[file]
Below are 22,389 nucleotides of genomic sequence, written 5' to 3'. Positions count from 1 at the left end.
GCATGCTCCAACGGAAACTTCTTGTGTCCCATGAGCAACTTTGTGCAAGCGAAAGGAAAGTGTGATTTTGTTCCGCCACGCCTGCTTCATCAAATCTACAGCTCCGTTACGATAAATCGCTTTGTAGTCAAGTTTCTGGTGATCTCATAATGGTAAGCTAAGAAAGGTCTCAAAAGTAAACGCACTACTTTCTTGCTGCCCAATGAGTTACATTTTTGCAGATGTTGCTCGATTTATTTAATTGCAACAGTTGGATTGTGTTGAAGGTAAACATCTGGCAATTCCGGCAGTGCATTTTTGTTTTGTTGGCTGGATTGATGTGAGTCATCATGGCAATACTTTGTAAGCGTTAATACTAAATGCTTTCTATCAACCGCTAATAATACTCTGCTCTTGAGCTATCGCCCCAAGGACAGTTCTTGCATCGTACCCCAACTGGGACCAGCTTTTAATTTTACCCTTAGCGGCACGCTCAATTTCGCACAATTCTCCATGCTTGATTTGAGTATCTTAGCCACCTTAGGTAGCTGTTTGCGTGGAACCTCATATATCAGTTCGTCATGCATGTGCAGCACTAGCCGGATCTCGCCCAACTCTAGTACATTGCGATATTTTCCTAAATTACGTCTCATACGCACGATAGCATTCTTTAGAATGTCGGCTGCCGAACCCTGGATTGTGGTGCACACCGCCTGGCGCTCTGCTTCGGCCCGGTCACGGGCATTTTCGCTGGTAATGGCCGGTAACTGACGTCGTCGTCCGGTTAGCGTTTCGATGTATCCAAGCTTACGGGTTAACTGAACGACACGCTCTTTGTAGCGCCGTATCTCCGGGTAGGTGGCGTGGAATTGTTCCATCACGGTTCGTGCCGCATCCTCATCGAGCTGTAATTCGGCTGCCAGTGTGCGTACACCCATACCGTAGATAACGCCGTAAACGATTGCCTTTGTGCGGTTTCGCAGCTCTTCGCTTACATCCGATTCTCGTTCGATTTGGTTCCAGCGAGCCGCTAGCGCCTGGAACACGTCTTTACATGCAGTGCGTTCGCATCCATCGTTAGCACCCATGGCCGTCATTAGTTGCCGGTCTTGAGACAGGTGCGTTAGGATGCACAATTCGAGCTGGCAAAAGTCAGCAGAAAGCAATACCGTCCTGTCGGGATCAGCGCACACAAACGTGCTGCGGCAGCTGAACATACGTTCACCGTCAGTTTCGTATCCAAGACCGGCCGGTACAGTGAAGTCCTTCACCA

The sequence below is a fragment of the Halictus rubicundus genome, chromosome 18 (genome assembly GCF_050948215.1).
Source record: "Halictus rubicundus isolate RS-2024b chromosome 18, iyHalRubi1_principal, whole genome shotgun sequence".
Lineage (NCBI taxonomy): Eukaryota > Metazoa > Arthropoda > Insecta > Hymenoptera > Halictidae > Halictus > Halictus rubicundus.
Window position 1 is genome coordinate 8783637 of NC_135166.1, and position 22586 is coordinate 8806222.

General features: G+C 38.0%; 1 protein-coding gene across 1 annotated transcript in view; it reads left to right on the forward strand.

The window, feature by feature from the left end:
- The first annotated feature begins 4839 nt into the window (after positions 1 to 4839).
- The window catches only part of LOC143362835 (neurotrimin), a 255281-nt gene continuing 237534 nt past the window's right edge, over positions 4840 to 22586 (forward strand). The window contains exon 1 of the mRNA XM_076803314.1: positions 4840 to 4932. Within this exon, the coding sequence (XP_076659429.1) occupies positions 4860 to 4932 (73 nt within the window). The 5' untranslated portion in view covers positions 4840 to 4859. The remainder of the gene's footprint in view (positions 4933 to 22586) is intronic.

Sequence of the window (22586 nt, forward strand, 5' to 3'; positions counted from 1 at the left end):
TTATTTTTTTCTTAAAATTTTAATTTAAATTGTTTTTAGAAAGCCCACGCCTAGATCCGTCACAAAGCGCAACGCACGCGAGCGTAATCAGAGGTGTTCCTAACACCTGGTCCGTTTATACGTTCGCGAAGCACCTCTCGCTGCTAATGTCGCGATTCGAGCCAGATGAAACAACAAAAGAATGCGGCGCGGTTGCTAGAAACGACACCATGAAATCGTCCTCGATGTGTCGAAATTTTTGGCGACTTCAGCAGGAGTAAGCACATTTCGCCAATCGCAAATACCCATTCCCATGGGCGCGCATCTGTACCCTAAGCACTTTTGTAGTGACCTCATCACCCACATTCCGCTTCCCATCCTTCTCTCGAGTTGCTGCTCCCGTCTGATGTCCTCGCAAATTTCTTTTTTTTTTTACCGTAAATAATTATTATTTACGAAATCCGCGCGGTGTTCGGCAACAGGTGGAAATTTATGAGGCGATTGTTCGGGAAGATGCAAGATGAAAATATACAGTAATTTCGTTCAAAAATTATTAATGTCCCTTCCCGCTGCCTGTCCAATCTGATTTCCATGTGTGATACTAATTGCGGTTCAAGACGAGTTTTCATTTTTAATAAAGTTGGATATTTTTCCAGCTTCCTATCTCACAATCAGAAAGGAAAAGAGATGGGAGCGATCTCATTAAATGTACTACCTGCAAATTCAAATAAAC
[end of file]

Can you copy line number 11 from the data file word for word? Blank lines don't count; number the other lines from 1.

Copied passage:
Sequence of the window (22586 nt, forward strand, 5' to 3'; positions counted from 1 at the left end):